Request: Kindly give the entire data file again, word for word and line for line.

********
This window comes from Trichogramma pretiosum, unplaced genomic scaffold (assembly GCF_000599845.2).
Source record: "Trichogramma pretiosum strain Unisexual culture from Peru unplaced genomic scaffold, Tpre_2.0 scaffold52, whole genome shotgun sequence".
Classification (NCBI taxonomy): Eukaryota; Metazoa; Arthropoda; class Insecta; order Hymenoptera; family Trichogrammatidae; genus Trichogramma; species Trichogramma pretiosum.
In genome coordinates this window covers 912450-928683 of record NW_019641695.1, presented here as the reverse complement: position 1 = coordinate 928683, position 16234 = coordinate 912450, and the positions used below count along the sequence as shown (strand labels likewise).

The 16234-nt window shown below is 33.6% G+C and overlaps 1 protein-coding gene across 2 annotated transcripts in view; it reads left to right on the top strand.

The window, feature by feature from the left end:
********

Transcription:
This window comes from Trichogramma pretiosum, unplaced genomic scaffold (assembly GCF_000599845.2).
Source record: "Trichogramma pretiosum strain Unisexual culture from Peru unplaced genomic scaffold, Tpre_2.0 scaffold52, whole genome shotgun sequence".
Classification (NCBI taxonomy): Eukaryota; Metazoa; Arthropoda; class Insecta; order Hymenoptera; family Trichogrammatidae; genus Trichogramma; species Trichogramma pretiosum.
In genome coordinates this window covers 912450-928683 of record NW_019641695.1, presented here as the reverse complement: position 1 = coordinate 928683, position 16234 = coordinate 912450, and the positions used below count along the sequence as shown (strand labels likewise).

The 16234-nt window shown below is 33.6% G+C and overlaps 1 protein-coding gene across 2 annotated transcripts in view; it reads left to right on the top strand.

The window, feature by feature from the left end: